How could she even begin to understand that? Her life is so simple it's linear; his is criss-crossed almost an infinity of times over, curved and curled past belief. He walks the length of the small room and back to the chaise-lounge, his shoes kicking up little clouds of dust in his passing. She couldn't comprehend being hunted like this, how even time, once his greatest ally, has now developed into something much more sinister, how it haunts him with what it shares and what it doesn't.
She's too human, too innocent to see it. He's been leading himself on, he knows, he's a fool for telling himself that someone like her could understand someone like him. Because no matter how much he forgets sometimes, when they're rushing off, their footprints pressing into the snow and looking nearly identical beside each other, she is human, and that makes all the difference. She'll never see the decay welling up behind them like he does.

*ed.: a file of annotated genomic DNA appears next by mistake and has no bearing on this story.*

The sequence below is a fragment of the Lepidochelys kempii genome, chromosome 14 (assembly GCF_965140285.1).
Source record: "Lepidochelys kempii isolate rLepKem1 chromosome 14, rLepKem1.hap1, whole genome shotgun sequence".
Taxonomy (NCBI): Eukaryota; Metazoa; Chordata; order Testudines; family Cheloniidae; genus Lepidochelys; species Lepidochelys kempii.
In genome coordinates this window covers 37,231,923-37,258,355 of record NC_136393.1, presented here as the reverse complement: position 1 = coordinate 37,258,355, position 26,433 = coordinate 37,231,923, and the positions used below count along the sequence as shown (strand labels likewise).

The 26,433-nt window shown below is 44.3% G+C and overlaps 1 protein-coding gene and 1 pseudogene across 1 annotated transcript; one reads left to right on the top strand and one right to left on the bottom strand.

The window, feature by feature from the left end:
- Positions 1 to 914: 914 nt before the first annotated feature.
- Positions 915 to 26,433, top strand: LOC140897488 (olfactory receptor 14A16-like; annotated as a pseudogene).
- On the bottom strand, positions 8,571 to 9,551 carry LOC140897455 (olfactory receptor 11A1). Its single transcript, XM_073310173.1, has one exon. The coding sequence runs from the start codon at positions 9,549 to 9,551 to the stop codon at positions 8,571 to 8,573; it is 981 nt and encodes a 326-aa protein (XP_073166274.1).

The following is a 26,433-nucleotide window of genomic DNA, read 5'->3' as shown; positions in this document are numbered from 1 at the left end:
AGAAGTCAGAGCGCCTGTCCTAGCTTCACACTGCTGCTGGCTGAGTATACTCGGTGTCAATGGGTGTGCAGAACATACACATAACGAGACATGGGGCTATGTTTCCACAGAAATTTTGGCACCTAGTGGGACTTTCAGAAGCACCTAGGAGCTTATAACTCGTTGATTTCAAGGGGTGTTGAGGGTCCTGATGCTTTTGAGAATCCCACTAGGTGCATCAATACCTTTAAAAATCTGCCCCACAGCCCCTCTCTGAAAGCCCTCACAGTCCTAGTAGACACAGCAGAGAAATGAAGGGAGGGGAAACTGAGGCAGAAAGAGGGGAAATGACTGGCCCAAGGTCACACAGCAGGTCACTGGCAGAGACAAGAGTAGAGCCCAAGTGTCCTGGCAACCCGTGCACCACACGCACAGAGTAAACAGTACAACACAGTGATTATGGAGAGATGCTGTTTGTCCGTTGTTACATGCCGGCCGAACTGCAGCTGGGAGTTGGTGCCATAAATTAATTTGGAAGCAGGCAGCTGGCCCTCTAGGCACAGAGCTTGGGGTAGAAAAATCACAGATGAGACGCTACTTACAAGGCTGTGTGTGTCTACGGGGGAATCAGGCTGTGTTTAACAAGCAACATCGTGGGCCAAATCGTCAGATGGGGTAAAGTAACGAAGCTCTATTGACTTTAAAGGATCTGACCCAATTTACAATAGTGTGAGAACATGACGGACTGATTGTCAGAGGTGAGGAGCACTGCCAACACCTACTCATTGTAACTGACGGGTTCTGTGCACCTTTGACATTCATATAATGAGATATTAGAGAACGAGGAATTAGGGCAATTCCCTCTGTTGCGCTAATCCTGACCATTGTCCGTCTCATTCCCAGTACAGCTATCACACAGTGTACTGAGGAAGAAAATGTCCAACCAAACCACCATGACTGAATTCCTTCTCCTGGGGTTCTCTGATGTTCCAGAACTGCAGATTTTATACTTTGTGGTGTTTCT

Which is why, even though she may despise him for it, he has to save what he can.
The yellow fog that rubs its back upon the window-panes
the yellow smoke rubs its muzzle on the window-panes
Everything's turning up a foggy mess of yellow.